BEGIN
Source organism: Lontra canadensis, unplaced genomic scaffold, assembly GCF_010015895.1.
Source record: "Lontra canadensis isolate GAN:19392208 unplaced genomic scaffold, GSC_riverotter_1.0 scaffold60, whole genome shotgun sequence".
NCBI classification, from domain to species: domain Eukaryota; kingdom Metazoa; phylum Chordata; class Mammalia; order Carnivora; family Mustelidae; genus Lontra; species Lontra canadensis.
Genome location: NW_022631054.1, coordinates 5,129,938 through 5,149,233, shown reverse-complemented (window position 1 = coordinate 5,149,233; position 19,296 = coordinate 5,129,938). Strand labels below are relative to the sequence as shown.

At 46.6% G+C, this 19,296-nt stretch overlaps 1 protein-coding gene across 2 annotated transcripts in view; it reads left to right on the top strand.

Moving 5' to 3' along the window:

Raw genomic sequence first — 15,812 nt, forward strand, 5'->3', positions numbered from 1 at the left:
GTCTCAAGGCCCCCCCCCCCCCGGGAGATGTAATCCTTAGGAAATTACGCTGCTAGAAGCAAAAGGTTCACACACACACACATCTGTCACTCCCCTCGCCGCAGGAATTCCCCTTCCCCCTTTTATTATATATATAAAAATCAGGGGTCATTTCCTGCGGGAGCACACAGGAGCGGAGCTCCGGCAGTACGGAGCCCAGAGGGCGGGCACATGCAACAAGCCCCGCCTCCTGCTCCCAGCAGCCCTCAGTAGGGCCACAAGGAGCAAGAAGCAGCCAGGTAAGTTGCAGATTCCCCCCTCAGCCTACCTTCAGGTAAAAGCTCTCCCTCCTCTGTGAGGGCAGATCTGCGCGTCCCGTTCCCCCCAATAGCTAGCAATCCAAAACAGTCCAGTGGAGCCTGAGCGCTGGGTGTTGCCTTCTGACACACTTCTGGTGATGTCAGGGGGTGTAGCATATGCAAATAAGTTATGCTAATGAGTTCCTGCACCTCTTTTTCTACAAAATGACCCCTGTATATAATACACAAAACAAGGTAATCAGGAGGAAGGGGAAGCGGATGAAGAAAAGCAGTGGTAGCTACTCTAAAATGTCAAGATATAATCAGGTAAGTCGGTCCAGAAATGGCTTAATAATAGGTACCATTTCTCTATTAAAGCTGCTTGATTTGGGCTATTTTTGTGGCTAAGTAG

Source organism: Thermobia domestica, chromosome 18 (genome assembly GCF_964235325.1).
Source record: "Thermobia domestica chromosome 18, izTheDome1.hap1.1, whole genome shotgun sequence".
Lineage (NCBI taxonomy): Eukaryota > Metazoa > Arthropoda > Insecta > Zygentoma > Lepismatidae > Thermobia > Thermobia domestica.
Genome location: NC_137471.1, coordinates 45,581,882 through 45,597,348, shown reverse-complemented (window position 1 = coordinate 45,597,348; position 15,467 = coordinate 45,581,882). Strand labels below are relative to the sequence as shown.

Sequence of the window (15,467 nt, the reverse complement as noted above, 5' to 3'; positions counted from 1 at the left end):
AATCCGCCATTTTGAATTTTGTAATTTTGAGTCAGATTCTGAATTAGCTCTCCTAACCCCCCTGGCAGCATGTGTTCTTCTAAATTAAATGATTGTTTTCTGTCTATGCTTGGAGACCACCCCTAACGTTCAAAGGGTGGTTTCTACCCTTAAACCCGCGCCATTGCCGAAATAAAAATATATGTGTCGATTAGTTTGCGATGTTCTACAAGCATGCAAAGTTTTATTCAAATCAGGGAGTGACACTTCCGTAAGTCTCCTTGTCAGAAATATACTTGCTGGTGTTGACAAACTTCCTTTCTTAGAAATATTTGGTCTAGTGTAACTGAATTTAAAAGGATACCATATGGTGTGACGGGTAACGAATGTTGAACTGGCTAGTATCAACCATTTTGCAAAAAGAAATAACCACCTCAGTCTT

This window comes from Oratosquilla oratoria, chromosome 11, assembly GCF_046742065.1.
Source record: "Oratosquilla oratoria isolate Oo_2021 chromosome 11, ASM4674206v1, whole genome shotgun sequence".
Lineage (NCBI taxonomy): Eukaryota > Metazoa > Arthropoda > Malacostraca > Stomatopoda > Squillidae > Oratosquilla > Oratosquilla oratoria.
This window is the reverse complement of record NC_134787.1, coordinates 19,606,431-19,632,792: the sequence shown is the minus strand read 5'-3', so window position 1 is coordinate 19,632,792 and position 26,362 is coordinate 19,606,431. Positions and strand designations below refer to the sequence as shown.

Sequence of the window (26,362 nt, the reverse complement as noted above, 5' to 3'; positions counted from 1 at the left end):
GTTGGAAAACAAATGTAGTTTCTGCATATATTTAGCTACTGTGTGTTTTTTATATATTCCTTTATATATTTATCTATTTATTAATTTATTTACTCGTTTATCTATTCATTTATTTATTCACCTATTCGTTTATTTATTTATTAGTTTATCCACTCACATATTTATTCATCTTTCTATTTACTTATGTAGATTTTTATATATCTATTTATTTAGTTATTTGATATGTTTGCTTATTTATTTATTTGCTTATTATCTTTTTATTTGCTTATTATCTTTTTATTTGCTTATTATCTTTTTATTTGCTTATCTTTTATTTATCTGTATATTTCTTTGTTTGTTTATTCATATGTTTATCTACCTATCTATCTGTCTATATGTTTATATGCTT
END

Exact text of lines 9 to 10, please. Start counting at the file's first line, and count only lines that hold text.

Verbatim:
Source organism: Thermobia domestica, chromosome 18 (genome assembly GCF_964235325.1).
Source record: "Thermobia domestica chromosome 18, izTheDome1.hap1.1, whole genome shotgun sequence".